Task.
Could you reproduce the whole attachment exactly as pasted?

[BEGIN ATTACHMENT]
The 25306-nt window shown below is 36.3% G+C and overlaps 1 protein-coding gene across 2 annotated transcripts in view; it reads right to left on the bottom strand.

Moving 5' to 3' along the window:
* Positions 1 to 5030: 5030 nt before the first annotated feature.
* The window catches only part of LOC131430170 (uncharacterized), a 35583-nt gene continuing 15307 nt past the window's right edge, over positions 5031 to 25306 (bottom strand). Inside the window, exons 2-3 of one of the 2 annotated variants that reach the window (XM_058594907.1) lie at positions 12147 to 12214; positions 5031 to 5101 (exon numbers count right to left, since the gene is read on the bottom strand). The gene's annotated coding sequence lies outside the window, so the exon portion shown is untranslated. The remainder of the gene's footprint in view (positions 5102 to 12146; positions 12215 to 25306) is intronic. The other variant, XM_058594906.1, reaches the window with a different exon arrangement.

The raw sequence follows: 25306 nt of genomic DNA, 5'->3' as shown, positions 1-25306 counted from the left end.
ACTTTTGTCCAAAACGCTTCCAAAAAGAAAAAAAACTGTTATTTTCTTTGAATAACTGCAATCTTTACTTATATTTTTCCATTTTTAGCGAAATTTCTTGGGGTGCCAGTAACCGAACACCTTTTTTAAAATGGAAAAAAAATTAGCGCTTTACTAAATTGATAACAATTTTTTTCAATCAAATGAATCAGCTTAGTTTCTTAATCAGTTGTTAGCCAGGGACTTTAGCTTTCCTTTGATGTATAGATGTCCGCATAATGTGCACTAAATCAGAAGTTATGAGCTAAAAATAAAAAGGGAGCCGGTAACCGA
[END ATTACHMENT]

The 25306-nt window shown below is 36.3% G+C and overlaps 1 protein-coding gene across 2 annotated transcripts in view; it reads right to left on the bottom strand.

Moving 5' to 3' along the window:
* Positions 1 to 5030: 5030 nt before the first annotated feature.
* The window catches only part of LOC131430170 (uncharacterized), a 35583-nt gene continuing 15307 nt past the window's right edge, over positions 5031 to 25306 (bottom strand). Inside the window, exons 2-3 of one of the 2 annotated variants that reach the window (XM_058594907.1) lie at positions 12147 to 12214; positions 5031 to 5101 (exon numbers count right to left, since the gene is read on the bottom strand). The gene's annotated coding sequence lies outside the window, so the exon portion shown is untranslated. The remainder of the gene's footprint in view (positions 5102 to 12146; positions 12215 to 25306) is intronic. The other variant, XM_058594906.1, reaches the window with a different exon arrangement.

The raw sequence follows: 25306 nt of genomic DNA, 5'->3' as shown, positions 1-25306 counted from the left end.
ACTTTTGTCCAAAACGCTTCCAAAAAGAAAAAAAACTGTTATTTTCTTTGAATAACTGCAATCTTTACTTATATTTTTCCATTTTTAGCGAAATTTCTTGGGGTGCCAGTAACCGAACACCTTTTTTAAAATGGAAAAAAAATTAGCGCTTTACTAAATTGATAACAATTTTTTTCAATCAAATGAATCAGCTTAGTTTCTTAATCAGTTGTTAGCCAGGGACTTTAGCTTTCCTTTGATGTATAGATGTCCGCATAATGTGCACTAAATCAGAAGTTATGAGCTAAAAATAAAAAGGGAGCCGGTAACCGA